Aaron Humble is loving the rough and rumble of racing Ministocks

Aaron Humble is loving the rough and rumble of racing Ministocks

13 April 2016

Aaron Humble’s weapon of choice is a steel chassis that weighs 700kg, made from the parts of a Datsun 1200.

That’s the Ministock car he drives and has had quite the run with in recent times, winning the Waikato championship, as well as those in Christchurch, Wellington and Wanganui.

For the St Paul’s Collegiate student, it’s a family thing.

"Mum and Dad have been around it for ages, and Dad use to race in the Minisprint class and he was third in New Zealand for that, so I guess it’s just in the blood," he said.

"My oldest brother raced in my car previously and then handed it over to me when he turned 17."

Ministocks are designed for teenage drivers looking to ease their way into the stockcar world, but they still provide their fair share of rough and rumble action.

"It can be a bit dangerous," says Humble.

"Stuff happens right in front of you and you have little time to react, so your reaction speed’s the key to being a success and avoiding the carnage."

The 16-year-old’s scariest moment so far came at a race in Tauranga.

"I tried to pass a car and the track wasn't in the best condition and someone tagged me and I just turned sideways and flipped three times, but I was okay."

But while there’s plenty of competition on track, what Humble enjoys most about the sport is the camaraderie that forms off it.

"I think it’s just the bonds you form with other competitors, and the rivalries you have on the track, but then you come off the track and have a laugh about it. Just doing it week-in, week-out is a thrill," he says.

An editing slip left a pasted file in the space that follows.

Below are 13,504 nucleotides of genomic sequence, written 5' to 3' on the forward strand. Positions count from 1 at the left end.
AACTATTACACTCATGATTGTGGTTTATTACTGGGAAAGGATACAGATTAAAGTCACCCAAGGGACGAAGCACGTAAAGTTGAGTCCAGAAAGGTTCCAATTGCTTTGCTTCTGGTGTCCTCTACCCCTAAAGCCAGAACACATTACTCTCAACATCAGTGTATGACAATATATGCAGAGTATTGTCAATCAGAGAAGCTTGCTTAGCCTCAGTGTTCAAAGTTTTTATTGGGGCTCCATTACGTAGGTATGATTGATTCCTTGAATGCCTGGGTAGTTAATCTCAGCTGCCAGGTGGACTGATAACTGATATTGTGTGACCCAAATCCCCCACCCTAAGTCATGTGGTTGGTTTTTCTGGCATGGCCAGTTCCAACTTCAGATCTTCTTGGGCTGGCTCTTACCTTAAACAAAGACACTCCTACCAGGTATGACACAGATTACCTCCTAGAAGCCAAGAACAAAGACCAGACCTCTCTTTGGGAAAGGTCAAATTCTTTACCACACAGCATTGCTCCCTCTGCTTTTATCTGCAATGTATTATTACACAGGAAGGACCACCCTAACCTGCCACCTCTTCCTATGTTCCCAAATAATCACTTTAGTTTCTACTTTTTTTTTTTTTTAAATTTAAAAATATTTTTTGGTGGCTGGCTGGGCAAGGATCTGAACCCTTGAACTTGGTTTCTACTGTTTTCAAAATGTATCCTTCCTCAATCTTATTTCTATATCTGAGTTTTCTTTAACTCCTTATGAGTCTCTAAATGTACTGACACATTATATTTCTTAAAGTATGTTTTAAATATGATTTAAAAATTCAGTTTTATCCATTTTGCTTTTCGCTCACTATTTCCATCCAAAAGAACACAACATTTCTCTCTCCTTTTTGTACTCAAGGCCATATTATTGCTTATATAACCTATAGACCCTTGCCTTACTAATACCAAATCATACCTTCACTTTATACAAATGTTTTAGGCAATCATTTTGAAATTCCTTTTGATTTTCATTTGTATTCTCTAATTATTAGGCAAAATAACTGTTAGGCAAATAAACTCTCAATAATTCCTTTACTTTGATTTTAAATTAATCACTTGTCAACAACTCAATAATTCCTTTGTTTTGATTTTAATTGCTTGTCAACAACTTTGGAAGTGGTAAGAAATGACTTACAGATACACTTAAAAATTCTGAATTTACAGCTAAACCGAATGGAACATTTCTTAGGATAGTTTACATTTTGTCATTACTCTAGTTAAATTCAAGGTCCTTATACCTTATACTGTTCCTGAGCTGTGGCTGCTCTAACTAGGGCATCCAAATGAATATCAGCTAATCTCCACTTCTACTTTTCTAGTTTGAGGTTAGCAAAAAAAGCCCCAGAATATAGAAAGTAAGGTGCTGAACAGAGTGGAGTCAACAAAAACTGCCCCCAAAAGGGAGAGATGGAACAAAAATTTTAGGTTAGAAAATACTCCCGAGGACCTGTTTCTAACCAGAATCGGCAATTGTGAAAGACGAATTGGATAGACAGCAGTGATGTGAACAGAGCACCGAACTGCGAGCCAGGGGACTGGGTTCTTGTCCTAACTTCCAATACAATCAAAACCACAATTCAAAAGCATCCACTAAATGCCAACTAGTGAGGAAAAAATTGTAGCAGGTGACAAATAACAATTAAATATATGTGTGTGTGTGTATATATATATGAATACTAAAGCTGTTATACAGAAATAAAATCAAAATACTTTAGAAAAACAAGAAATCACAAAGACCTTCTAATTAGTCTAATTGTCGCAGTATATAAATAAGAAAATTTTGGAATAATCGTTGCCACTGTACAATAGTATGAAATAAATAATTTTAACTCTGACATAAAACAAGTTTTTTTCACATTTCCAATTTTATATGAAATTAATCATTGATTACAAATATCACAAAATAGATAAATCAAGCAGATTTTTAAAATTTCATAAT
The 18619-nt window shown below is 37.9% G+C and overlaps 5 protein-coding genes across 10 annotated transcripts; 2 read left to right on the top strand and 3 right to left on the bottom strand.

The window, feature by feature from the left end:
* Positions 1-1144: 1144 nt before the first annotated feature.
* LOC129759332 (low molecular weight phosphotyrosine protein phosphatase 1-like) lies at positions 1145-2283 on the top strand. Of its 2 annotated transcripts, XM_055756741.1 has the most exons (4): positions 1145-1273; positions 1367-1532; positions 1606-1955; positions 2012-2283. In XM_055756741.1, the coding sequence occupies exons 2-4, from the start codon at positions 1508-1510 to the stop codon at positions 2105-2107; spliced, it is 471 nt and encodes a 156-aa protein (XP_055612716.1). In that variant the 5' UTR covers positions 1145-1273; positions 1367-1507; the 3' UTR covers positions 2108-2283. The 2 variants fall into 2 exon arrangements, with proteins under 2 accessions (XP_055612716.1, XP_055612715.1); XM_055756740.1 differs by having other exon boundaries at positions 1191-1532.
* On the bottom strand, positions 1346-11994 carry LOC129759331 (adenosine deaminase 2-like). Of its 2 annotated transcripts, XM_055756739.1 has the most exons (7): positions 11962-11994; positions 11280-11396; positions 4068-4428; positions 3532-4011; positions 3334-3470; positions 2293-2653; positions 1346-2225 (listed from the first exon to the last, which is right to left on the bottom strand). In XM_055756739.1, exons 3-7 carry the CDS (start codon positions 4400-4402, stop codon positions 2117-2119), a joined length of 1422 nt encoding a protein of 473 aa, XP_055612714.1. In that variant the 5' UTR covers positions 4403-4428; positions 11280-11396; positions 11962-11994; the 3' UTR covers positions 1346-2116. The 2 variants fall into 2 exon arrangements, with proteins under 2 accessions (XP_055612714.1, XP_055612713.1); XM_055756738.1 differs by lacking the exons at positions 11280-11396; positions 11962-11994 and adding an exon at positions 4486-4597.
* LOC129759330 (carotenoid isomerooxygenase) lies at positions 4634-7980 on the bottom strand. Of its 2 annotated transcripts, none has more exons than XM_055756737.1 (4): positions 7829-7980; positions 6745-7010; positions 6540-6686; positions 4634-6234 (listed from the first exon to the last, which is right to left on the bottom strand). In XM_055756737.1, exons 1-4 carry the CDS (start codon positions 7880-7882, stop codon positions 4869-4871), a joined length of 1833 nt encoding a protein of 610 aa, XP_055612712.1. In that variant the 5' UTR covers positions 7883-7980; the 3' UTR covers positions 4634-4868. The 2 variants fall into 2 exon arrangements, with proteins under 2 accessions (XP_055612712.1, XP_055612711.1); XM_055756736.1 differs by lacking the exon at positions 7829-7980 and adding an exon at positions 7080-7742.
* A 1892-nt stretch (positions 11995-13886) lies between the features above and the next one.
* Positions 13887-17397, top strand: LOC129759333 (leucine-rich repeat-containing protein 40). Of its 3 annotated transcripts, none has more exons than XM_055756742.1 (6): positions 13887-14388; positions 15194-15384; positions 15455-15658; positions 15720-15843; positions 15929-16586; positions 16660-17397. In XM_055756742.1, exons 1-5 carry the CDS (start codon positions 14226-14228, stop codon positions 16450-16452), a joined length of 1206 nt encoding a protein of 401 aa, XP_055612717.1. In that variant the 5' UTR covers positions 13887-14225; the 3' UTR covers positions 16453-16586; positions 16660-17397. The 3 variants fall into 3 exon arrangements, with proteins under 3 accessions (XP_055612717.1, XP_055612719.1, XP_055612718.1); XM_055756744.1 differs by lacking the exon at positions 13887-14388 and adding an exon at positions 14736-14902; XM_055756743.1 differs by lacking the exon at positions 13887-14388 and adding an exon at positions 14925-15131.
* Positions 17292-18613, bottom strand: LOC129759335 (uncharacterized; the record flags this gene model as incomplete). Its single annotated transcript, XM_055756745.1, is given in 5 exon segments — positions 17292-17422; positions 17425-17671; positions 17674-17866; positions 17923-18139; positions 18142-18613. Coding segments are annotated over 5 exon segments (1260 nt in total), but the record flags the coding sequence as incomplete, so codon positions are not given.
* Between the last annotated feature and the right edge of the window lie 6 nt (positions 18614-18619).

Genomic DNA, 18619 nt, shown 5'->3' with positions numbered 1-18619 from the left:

With everybody’s cars bound by tight specifications, Ministock racing is a real test of a driver’s ability, says Humble.

"You've always got to be at the top of your game, because if you're not, then you're at the back."

One of Humble’s most important tasks is making sure his car remains fit for purpose.

"Since you do so many meetings in such a short period of time, you have to look after the engine and change the critical things every couple of meetings."

He’s had a lot of help from his dad, Chip, in that regard.

"I only knew what a nut and bolt was when I first started – now I could probably do half the maintenance on my motor."

This weekend brings the final two competitive races of the season, in Huntly on Saturday and Wanganui on Sunday, which Humble has had to make a sacrifice to get to.

His other passion is rugby, but he’s missing a game this weekend in order to hit the dirt track two more times.

He'll have plenty of time for the oval ball game soon, however, as he plans to take a couple of years off from racing, now that he’s grown out of the Ministock class, to save up the money required to give the higher classes a proper crack.

"I'll have a couple of years off while I build up the bank account, then go big boy racing," he says.